If you heard there were faraway islands full of hyperintelligent birds, you would be forgiven for assuming that they must be parrots or crows — the superstars of the brainy bird world. But travel to the Falkland Islands near the Argentine coast, and you’ll find not parrots or crows but freakishly smart falcons called striated caracaras.
“I kind of had a hunch that there is something special about these birds,” said Katie Harrington, a behavioral ecologist at the University of Veterinary Medicine Vienna.
By adapting a series of tests originally designed to assess cockatoo cognition, Ms. Harrington found that the caracaras can problem-solve as well as parrots. The results were published Monday in the journal Current Biology.
Ms. Harrington leads the Johnny Rook Project, an effort to study the Falkland falcons that got its name from the birds’ local nickname. To compare the caracaras with other brainy birds, she adapted eight tasks from a prior experiment that studied innovative problem-solving in Goffin’s cockatoos.
Of the 15 Johnny rooks that Ms. Harrington tested, all solved at least one puzzle, and 10 of them figured out all eight — without any prior training.
“These caracaras actually solved tasks that some of the tool-using parrots couldn’t solve,” Ms. Harrington said.
Some animals are understandably skittish around scientists and their strange equipment, which can make testing their intelligence difficult. With the caracaras, Ms. Harrington had the opposite problem. “I had to literally run defense,” she said, keeping curious birds away while another was being tested with a plexiglass puzzle box that challenged the caracaras to pull, push, swipe, poke or do whatever else they needed to do to access tasty bits of meat.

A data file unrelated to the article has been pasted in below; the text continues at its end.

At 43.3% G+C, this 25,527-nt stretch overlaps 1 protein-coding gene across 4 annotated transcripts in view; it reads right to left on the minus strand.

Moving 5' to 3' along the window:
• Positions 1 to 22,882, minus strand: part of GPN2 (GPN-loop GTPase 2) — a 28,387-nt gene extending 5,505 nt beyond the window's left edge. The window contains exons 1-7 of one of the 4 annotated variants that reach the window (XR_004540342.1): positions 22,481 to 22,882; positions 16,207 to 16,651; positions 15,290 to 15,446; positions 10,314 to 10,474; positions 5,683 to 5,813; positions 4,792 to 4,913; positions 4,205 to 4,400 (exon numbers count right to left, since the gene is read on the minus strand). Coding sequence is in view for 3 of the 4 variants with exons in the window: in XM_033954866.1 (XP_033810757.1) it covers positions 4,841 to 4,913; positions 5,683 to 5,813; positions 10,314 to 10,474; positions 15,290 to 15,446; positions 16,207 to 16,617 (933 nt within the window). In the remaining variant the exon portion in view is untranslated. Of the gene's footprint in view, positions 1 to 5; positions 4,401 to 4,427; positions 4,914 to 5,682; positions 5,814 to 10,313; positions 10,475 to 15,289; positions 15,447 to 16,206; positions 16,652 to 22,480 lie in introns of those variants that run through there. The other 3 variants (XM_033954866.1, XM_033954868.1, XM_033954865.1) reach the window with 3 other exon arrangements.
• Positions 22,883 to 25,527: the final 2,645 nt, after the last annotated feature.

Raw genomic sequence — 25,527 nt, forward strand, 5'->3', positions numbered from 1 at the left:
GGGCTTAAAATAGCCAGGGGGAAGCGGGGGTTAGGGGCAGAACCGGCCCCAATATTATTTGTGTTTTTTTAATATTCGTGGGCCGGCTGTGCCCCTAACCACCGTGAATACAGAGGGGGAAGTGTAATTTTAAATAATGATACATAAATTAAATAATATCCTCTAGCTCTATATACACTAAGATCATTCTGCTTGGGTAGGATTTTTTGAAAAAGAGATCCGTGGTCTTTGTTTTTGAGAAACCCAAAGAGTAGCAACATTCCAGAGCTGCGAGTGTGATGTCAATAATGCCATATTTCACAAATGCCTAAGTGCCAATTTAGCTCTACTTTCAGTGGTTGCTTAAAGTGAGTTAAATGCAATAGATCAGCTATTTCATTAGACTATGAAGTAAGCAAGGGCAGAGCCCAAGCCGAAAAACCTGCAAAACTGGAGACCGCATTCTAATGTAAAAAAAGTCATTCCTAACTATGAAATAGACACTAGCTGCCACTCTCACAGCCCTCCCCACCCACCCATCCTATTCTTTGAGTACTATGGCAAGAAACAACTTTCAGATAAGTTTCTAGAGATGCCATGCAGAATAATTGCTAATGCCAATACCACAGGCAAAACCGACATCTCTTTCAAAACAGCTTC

Given how well they performed in this experiment, and their general boldness, striated caracaras represent a promising new model species for studying bird cognition. “They’re absolutely worth studying,” said Rachael Miller, a comparative psychologist at Anglia Ruskin University in England who was not involved with the research.
CreditCredit…Johnny Rook Project
Ms. Harrington suspects that caracaras evolved their cunning to cope with the tough life of the Falkland Islands, especially in winter, when curiosity and ingenuity could help a hungry caracara find a meal in lean times.Credit…Katie Harrington
Not many scientists have investigated the brainpower of falcons, which are closely related to parrots and crows, the most famous feathered geniuses. Ms. Harrington attributes this to their bird of prey label, which implies a simple lifestyle of “perch, hunt, sleep, repeat.” But those who spend time with caracaras quickly learn that they don’t have just meat on their minds.
“Falconers share these stories of how striated caracaras aren’t like the other birds that they’re trying to train,” she said. “You have to give striated caracaras dog toys to play with.”
Dr. Miller agrees that the bird world overemphasizes certain species — she found that recent studies of avian behavior and cognition have focused on just about 1 percent of 10,000 known bird species. “I’m completely behind research that’s expanding, going to other bird groups beyond the corvids and the parrots,” Dr. Miller said.
Ms. Harrington suspects that the caracaras evolved their cunning to cope with the tough conditions of life on the Falkland Islands. In the summer months, caracaras can feed on seabird colonies. But when those birds migrate in the winter, the falcons are “kind of like, out of luck,” Ms. Harrington said. Curiosity and ingenuity could help a hungry caracara find a meal in lean times.
Their daring ways have gotten the falcons in trouble with the sheep farmers of the Falklands. “They have historically faced persecution,” Ms. Harrington said. “There actually used to be a bounty on their beaks.”
These days, public perception has motivated legal protections for the birds. This is important because, while their brilliance may make them seem poised for world domination, striated caracaras have a limited range — they’re found only on the outer islands of the Falklands and Tierra del Fuego, at the southern end of South America.
Ms. Harrington wants to continue testing their powerful brains. She hopes to parse individual differences between the birds in how they tackle the puzzle box, and also retest some birds a year after the experiment to see how strong their memories are. And given how social caracaras are, Dr. Miller wonders if there’s a chance they could learn to solve problems by watching one another.
By studying the birds, “there’s this whole other door that we can open for comparative cognitive research,” Ms. Harrington said. Given their sharp claws and even sharper minds, don’t be surprised if these falcons figure out how to open that door themselves.